Ace Thakore & AK Murthy
Lute Olson was in the San Diego area spending time in Coronado Island, a place where he has so often absconded from the desert heat for a summertime (or wintertime) jaunt. But Coach Olson wasn’t too busy to grant us a few moments of his time so that we could talk about life, charity, and of course, the Wildcats.
Life after coaching has afforded Olson with a much more open schedule, yet he still keeps busy as ever. Olson is part of numerous charitable events and organizations, including the locally famous Lute Olson Golf Tournament. The event’s 24th year was another success, as many fans and former athletes teed off with Olson himself at the Ventana Canyon Golf Club and raised money for the University of Arizona Arthritis Center a few weeks ago.
“It worked out really well this year,” Olson told PGU. “We actually raised over forty thousand dollars, which was great. A lot of the old players participated, that was a big draw. We had Khalid Reeves, Michael Dickerson, Sean Rooks, Joe McLean and a couple more guys there.”
Olson has been very actively promoting some great causes, and is working with the University of Arizona Cancer Center as an ambassador and consultant. He is also still a major part of the Bobbi Olson Fund for Ovarian Cancer Research.
“The fund is doing great,” Olson said. “Just three weeks ago Channing Frye had a golf tournament in Honolulu so we went over there and participated in that, which contributed to the Bobbi Olson Fund. And we’re also having a coaches night in the fall with U of A sports coaches that will raise money for the fund as well.”
Though Olson has fewer basketball related items on the agenda these days, he’s still a diehard Wildcat fan and has kept a close eye on the hardwood while deliberately not letting his shadow cast over it.
“I think the team will be really good again this year,” Olson said of the 2011-12 edition of the Wildcats. “The class Sean Miller has coming in is very talented.”
“They have the big kid from San Diego, Angelo Chol,” Olson said. “When you think of a guy his size at 6’9″ or 6’10” you think of an inside guy but he’s a shooter and a good passer so he’ll be a guy that will spend a lot of time in the high post and popping out on drives.”
“Josiah Turner, the guard from Sacramento, I haven’t seen him personally but I understand that he’s a very good one,” Olson explained, “and you also have Nick Johnson from Phoenix in the backcourt with him, who I’ve seen because he was at our camps. Nick has tremendous athletic ability, but he’s also a really good all around player. They’re probably going to use him as dual type guard, he’s got a great handle and passing ability.”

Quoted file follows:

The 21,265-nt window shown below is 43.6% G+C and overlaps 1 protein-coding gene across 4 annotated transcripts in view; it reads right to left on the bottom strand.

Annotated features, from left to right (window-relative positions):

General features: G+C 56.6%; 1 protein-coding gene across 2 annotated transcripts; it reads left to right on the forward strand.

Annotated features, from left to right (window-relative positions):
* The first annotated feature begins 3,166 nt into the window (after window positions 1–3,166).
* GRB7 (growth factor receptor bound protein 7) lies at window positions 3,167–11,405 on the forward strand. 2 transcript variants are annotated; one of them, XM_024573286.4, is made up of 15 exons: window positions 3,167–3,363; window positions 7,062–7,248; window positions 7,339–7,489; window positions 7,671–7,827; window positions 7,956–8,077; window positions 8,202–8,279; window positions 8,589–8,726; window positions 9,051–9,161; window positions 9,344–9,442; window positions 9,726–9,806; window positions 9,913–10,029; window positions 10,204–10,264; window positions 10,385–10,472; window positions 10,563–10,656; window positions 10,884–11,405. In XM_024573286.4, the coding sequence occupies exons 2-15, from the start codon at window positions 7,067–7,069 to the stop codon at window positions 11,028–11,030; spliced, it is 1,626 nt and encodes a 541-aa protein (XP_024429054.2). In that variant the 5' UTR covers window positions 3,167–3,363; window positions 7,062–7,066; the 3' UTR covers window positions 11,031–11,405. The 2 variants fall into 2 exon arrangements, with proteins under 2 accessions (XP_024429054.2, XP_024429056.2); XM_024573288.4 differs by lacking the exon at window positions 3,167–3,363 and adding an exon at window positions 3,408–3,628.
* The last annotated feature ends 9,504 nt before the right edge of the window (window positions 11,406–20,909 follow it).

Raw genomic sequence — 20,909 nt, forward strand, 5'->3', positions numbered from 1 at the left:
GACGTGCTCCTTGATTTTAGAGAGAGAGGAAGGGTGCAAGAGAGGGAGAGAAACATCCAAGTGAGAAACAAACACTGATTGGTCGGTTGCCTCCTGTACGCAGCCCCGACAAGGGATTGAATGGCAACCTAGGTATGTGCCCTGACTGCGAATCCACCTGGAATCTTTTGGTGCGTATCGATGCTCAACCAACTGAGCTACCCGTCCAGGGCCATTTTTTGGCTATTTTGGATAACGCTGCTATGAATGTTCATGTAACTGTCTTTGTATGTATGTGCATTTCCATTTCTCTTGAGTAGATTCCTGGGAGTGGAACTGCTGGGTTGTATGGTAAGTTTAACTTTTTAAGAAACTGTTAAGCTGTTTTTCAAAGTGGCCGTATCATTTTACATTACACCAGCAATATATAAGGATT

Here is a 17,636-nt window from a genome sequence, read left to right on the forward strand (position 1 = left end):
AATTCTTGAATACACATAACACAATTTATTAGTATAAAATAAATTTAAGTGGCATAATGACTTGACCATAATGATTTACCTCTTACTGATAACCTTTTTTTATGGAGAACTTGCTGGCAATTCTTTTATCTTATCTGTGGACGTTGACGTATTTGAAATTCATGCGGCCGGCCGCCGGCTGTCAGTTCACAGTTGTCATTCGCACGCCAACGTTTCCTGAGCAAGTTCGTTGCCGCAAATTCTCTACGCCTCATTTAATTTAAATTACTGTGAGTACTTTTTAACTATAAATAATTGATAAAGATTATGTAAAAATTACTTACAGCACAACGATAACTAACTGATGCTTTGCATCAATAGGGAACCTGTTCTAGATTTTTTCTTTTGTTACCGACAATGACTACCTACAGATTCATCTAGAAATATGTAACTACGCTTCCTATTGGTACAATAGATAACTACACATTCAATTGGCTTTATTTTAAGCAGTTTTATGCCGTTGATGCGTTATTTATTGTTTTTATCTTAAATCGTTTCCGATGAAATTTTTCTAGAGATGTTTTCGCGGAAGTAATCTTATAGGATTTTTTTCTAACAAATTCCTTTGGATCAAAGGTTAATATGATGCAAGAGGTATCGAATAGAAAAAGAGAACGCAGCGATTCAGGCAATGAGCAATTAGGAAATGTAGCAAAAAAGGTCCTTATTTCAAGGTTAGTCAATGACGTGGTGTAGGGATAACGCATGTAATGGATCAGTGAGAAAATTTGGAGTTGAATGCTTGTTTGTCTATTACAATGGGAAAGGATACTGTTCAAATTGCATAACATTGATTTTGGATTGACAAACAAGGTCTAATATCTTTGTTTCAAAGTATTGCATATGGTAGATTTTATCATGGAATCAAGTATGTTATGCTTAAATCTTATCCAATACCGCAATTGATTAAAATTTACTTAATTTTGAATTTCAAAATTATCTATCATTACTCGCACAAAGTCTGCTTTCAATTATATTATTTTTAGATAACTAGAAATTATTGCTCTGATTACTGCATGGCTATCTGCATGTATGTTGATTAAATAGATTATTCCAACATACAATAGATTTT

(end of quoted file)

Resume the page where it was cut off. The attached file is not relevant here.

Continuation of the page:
“And then you have Sidiki Johnson, the kid from Oak Hill back east. He’s an inside type guy, so he’ll fit really well with Chol,” Olson told PGU.
“I think it really looks good for the Cats this year,” Olson added, “but the only thing is the schedule. The schedule looks really tough, they play in New York again, down in Florida, in Seattle, and they get North Carolina State in McKale. It’s a tough schedule so I think people are going to have to be patient. Playing on the road with a number of freshmen isn’t easy.”
Olson also gave his thoughts on the returning players, and the growth he expects to see.
“I think Kyle Fogg has continued to get better every year, and I think he will do that again this year,” Olson told PGU. “I was in the Richard Jefferson Center the other day and Kyle was in there working on his strength and quickness. He’s always been a hard worker, and I think we’ll see him step into the leadership role in his senior year.”
“I thought Kyryl Natyazhko made really good progress last year, particularly the last third of the season he did a really nice job,” Olson said of the rising junior. “He’s a really big guy, he could play at 290 lbs and even if he’s not the quickest guy he still has the size to play. I think he’ll have a good year.”
“I liked Jordin Mayes from the start,” Olson said. “During the time I was at Arizona, the biggest improvement in players was between their freshman and sophomore years because the freshmen come in and they really don’t know what it’s going to be like. But they go into their sophomore year already working on the things they learned last year and hit the ground running. I would look for Jordin Mayes to be a key factor next year.”
Olson also had high praise for one of the basketball team’s most recent alumni.
“I think Derrick Williams is going to be a really good player in the league,” Olson said. “His biggest adjustment is going to be on the defensive end, but I think he has the foot speed and lateral quickness to defend well on the perimeter, and that’s going to be a key for him and how much he’ll be able to contribute his first year as a pro.”